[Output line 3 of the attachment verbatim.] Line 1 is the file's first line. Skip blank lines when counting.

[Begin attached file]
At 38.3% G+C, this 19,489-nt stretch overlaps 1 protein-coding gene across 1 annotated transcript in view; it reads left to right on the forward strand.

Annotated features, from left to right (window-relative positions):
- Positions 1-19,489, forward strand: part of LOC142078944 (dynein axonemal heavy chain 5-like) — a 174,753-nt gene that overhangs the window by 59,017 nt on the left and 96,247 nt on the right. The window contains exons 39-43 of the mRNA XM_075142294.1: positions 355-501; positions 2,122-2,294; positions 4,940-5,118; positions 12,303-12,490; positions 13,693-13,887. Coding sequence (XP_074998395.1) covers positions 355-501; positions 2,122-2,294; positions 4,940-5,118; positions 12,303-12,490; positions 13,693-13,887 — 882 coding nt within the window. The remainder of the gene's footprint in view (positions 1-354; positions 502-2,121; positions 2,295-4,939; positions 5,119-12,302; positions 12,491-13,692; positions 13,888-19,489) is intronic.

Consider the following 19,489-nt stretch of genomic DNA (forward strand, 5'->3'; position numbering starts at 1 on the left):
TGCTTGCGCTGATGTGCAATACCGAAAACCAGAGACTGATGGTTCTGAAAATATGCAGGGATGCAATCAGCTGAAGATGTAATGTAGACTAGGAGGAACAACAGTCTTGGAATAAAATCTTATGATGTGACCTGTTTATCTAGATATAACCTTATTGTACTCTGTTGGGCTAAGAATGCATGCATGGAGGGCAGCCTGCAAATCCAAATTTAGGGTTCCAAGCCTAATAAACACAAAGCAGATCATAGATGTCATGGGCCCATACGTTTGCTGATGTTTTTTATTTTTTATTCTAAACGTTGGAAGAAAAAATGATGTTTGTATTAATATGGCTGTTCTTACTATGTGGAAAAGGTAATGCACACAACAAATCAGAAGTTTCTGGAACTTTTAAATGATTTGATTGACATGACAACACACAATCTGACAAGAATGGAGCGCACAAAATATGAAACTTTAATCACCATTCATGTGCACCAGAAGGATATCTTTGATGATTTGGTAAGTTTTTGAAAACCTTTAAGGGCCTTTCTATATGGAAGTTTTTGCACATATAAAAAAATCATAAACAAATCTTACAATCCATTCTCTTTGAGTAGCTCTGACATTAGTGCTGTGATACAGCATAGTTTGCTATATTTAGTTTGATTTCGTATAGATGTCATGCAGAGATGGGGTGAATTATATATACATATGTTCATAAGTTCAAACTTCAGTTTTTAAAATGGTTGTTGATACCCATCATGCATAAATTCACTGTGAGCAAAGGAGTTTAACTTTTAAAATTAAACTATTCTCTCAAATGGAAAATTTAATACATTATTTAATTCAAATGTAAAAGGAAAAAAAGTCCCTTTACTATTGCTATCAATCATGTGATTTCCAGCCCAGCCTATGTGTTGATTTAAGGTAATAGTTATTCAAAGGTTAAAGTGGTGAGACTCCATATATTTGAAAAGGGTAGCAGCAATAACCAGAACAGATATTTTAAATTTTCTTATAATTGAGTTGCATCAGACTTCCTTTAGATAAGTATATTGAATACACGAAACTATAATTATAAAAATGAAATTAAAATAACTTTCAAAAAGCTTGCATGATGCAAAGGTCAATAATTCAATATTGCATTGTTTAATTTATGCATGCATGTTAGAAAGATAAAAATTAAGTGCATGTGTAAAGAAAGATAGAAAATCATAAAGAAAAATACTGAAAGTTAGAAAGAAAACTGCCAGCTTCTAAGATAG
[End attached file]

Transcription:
- Positions 1-19,489, forward strand: part of LOC142078944 (dynein axonemal heavy chain 5-like) — a 174,753-nt gene that overhangs the window by 59,017 nt on the left and 96,247 nt on the right. The window contains exons 39-43 of the mRNA XM_075142294.1: positions 355-501; positions 2,122-2,294; positions 4,940-5,118; positions 12,303-12,490; positions 13,693-13,887. Coding sequence (XP_074998395.1) covers positions 355-501; positions 2,122-2,294; positions 4,940-5,118; positions 12,303-12,490; positions 13,693-13,887 — 882 coding nt within the window. The remainder of the gene's footprint in view (positions 1-354; positions 502-2,121; positions 2,295-4,939; positions 5,119-12,302; positions 12,491-13,692; positions 13,888-19,489) is intronic.